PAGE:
Connecticut on Tuesday became the latest in a national trend of states with operational marijuana markets to approve state-level relief from the 280E provision of the federal tax code.
According to Marijuana Moment, the new state budget that Gov. Ned Lamont signed will let cannabis companies claim state tax breaks in the same amount they would have been entitled to from the federal government if 280E did not exist.
The 280E provision is one of the biggest hurdles to profitability for U.S. marijuana companies, because it precludes them from claiming standard business tax deductions on their federal returns, often resulting in a federal tax rate of 80% or 90%.
Connecticut lawmakers are just the latest state lawmakers to attempt a 280E offset with which to boost their licensed marijuana industries. Other states that have passed similar measures include:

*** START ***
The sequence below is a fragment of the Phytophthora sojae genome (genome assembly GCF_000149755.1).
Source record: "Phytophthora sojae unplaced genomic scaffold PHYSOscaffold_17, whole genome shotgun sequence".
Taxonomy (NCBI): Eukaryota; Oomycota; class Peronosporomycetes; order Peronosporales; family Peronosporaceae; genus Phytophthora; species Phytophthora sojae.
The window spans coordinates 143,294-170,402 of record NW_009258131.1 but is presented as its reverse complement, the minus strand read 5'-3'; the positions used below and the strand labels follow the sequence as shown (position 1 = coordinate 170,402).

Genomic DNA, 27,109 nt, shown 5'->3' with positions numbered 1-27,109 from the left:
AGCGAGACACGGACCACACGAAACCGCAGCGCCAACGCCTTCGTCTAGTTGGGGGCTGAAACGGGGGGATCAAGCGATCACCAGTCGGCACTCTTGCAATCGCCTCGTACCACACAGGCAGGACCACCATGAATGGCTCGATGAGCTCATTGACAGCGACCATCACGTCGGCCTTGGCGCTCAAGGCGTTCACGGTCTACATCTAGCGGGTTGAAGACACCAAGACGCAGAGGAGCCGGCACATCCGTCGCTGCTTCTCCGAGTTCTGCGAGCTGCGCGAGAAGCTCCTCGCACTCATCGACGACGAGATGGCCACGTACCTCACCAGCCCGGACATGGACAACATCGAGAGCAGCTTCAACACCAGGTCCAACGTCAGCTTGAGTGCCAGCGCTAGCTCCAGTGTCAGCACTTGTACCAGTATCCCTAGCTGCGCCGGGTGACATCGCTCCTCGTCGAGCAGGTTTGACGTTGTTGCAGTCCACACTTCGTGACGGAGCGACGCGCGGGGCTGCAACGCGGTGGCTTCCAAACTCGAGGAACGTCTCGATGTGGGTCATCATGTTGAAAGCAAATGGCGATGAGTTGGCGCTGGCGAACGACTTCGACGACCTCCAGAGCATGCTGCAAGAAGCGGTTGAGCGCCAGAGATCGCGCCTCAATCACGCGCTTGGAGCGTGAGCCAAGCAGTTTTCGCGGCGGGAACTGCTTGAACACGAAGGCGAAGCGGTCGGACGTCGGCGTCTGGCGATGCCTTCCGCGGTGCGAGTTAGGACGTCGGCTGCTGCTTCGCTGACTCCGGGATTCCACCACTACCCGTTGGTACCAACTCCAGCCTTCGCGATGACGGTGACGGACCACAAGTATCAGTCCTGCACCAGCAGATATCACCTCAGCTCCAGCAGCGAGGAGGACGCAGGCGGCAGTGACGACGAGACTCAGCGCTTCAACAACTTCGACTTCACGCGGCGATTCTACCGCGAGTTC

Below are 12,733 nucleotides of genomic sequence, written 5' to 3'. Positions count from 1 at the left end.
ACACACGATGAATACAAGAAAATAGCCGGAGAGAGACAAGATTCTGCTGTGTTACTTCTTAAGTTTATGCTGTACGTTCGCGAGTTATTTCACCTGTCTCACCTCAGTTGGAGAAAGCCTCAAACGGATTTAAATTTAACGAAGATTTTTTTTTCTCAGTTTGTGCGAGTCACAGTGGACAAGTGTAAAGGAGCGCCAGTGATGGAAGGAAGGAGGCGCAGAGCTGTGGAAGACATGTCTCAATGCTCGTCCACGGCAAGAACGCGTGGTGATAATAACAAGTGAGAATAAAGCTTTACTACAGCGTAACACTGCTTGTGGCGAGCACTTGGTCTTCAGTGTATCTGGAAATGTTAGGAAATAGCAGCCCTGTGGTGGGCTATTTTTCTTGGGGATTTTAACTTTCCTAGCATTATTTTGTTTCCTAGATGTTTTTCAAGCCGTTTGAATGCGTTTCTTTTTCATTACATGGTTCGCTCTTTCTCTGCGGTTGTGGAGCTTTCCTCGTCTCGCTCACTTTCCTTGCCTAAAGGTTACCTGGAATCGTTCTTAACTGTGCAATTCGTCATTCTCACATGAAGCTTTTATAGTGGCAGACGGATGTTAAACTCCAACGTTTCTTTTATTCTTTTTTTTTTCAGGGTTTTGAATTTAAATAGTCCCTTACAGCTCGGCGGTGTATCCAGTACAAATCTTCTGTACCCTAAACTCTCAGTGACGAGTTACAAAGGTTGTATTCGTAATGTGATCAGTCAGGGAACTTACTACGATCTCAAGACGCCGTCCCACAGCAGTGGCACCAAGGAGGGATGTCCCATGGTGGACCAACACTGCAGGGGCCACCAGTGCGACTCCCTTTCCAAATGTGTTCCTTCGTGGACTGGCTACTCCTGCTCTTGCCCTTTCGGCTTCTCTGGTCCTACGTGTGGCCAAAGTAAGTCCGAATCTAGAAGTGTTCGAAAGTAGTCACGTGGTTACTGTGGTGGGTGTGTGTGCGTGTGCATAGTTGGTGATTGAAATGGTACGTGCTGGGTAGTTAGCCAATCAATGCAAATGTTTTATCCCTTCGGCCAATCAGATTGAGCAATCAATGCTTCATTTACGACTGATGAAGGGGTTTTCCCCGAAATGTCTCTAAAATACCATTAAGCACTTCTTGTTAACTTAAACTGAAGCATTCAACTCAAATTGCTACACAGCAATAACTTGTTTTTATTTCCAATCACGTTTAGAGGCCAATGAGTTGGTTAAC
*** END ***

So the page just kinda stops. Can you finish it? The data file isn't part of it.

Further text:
- New Jersey
- New York
The 280E provision is a top target for cannabis advocates in Washington D.C., because it only applies to companies that traffic in federally controlled substances on Schedules 1 and 2, but not Schedule 3 or lower.
Given that the Biden administration is currently conducting a formal review of marijuana’s status as a Schedule 1 narcotic, some are hopeful that cannabis will be at least moved to Schedule 3, which would increase profit margins industry-wide overnight.